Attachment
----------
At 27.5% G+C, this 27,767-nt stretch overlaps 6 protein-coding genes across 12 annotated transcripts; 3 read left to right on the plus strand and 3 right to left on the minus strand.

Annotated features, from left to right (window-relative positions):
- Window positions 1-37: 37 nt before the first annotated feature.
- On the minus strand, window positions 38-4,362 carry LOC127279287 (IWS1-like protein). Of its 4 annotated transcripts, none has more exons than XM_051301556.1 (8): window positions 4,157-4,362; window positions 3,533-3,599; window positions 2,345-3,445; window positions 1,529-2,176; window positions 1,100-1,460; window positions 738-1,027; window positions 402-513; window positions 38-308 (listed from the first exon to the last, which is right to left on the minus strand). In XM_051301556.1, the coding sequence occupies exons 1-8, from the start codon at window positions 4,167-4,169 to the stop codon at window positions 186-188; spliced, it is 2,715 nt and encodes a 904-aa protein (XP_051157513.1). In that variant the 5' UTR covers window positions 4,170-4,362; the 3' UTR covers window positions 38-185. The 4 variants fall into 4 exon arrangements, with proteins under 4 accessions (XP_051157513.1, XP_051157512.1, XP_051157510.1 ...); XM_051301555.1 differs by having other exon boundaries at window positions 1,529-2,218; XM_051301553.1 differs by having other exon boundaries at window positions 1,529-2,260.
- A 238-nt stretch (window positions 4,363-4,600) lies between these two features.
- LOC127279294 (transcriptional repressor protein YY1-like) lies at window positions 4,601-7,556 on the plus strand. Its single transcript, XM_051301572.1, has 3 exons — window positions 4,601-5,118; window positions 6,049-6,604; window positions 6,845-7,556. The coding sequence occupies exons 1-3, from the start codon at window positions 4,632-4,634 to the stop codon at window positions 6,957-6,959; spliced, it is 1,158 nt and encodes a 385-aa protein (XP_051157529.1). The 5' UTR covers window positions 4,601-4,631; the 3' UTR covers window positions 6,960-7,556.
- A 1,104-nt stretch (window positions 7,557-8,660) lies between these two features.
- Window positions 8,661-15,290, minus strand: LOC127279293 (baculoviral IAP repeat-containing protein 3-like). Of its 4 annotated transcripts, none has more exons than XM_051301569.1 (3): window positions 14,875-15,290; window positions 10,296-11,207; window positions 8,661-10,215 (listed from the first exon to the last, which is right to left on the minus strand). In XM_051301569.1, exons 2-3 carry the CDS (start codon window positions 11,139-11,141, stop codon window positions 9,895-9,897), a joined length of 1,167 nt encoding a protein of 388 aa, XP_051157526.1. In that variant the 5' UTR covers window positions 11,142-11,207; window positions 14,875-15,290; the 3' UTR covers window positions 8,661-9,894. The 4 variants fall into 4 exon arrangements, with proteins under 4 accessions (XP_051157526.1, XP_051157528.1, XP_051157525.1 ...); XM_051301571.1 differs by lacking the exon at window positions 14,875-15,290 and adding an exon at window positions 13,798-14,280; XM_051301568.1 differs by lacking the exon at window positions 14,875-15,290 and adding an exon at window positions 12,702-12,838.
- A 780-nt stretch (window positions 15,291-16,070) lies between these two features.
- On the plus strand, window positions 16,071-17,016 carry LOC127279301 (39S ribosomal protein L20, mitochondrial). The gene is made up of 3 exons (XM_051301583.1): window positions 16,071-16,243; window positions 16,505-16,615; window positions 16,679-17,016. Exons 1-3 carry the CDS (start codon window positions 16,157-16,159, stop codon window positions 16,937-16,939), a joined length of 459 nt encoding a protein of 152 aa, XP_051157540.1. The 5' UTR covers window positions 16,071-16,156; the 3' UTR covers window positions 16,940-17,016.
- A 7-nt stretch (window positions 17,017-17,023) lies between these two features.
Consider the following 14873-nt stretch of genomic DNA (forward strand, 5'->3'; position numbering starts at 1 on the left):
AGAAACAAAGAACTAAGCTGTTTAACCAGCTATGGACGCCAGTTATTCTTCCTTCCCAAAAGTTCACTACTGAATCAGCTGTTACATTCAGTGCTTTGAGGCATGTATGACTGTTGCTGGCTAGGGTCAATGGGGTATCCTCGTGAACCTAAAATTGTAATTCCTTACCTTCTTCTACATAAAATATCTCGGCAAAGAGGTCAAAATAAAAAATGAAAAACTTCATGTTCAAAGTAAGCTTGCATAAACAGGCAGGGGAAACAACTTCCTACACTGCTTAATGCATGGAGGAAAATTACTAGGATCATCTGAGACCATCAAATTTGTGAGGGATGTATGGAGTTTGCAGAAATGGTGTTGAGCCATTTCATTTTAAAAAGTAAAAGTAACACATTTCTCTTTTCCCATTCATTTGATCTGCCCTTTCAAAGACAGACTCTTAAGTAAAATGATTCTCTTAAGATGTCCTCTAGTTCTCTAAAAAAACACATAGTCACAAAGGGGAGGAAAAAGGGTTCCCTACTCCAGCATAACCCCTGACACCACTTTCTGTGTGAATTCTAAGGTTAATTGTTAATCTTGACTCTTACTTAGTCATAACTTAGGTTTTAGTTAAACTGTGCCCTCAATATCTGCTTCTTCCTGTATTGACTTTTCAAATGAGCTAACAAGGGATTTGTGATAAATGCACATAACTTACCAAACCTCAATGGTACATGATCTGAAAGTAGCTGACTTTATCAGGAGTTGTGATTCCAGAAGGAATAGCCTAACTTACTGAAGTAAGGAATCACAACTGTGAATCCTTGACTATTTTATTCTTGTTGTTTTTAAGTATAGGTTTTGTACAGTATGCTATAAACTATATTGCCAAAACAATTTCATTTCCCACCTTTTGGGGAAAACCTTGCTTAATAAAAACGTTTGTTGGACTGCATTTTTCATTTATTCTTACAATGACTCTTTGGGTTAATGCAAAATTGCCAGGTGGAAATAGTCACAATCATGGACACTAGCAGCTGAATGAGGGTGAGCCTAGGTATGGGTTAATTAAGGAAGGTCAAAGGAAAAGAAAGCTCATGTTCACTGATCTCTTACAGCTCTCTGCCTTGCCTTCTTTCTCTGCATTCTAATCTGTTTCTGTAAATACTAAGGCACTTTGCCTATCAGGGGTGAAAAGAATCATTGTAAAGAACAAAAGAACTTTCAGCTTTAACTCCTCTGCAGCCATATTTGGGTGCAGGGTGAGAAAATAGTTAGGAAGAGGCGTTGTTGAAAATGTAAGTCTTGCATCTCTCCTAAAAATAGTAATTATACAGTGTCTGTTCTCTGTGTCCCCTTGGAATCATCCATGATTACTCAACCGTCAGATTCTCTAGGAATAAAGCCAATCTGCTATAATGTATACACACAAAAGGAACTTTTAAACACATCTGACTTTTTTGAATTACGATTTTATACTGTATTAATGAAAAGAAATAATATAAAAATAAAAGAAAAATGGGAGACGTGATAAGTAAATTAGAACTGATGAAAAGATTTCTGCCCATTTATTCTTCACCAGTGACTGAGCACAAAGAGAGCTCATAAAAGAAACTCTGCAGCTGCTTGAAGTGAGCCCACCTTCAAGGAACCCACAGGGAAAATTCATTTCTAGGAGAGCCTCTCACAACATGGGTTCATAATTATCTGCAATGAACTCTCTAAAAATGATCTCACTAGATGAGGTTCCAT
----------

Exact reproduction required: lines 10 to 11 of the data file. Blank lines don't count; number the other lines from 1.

- On the plus strand, window positions 16,071-17,016 carry LOC127279301 (39S ribosomal protein L20, mitochondrial). The gene is made up of 3 exons (XM_051301583.1): window positions 16,071-16,243; window positions 16,505-16,615; window positions 16,679-17,016. Exons 1-3 carry the CDS (start codon window positions 16,157-16,159, stop codon window positions 16,937-16,939), a joined length of 459 nt encoding a protein of 152 aa, XP_051157540.1. The 5' UTR covers window positions 16,071-16,156; the 3' UTR covers window positions 16,940-17,016.
- A 7-nt stretch (window positions 17,017-17,023) lies between these two features.